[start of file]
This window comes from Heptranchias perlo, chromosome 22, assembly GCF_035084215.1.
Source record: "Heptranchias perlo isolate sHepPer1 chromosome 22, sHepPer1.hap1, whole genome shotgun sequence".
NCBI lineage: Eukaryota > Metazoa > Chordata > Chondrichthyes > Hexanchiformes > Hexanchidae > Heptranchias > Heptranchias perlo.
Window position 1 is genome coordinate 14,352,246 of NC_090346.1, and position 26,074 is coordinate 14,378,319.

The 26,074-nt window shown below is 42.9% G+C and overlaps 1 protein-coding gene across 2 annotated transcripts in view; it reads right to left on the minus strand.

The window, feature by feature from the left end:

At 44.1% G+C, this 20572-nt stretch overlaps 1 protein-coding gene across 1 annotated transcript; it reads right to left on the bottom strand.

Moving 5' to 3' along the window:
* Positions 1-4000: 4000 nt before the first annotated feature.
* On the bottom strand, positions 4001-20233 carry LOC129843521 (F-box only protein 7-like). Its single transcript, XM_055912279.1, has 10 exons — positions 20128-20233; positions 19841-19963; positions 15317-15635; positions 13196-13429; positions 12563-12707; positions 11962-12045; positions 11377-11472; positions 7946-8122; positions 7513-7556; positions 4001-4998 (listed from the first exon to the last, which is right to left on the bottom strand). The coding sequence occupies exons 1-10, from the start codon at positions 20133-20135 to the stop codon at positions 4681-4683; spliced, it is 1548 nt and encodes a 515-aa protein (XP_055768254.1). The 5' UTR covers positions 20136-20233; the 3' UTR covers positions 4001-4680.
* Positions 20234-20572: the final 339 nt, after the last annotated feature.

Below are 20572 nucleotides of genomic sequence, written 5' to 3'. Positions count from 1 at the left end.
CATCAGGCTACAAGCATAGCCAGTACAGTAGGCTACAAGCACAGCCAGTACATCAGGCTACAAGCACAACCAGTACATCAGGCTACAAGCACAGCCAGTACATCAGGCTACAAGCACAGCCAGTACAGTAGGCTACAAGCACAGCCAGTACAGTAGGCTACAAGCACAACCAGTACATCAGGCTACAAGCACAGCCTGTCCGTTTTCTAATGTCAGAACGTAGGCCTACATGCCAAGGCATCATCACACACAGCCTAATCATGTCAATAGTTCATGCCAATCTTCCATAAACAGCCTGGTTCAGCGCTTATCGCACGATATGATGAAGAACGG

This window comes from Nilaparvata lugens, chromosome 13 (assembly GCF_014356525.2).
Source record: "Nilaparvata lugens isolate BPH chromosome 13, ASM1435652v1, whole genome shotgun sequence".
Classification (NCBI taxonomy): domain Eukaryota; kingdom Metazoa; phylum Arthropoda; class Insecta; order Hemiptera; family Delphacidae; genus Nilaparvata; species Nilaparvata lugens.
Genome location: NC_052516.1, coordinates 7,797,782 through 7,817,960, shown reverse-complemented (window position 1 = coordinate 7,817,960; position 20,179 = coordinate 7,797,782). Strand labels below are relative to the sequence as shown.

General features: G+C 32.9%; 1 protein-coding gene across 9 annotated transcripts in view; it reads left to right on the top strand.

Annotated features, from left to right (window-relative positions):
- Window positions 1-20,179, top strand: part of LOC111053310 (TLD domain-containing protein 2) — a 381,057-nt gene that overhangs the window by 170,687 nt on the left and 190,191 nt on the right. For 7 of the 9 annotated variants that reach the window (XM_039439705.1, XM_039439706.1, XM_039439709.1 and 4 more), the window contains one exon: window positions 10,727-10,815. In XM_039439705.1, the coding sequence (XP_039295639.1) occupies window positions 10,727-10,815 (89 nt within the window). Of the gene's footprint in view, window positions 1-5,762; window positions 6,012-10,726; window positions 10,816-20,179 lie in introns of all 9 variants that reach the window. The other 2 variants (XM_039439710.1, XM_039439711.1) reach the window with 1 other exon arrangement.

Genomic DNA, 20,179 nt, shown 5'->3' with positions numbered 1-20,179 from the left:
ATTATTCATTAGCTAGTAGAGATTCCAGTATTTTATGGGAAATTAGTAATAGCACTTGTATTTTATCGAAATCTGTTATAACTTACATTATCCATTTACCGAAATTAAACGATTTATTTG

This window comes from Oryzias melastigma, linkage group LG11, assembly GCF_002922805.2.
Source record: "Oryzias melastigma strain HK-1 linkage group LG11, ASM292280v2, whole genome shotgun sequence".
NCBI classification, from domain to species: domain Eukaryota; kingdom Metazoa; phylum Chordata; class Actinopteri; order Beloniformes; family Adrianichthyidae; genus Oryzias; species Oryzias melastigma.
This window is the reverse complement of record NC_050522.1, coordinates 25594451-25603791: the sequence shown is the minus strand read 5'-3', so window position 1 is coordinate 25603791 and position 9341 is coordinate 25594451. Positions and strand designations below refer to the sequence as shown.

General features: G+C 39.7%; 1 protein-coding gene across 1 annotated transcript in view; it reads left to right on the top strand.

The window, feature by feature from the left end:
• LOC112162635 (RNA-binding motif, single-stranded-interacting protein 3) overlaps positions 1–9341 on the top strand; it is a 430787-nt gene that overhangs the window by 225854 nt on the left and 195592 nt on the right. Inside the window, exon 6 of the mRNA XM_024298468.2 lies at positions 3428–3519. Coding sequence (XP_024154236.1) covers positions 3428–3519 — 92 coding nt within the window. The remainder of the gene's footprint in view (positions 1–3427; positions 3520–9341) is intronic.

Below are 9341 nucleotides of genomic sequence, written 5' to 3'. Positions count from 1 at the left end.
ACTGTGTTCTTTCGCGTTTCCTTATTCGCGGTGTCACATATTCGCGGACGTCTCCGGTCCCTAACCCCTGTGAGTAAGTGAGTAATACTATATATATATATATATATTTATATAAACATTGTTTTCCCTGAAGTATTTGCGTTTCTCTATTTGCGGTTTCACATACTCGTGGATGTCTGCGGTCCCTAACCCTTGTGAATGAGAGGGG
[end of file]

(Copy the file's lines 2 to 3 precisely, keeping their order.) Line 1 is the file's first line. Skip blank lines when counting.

Source record: "Heptranchias perlo isolate sHepPer1 chromosome 22, sHepPer1.hap1, whole genome shotgun sequence".
NCBI lineage: Eukaryota > Metazoa > Chordata > Chondrichthyes > Hexanchiformes > Hexanchidae > Heptranchias > Heptranchias perlo.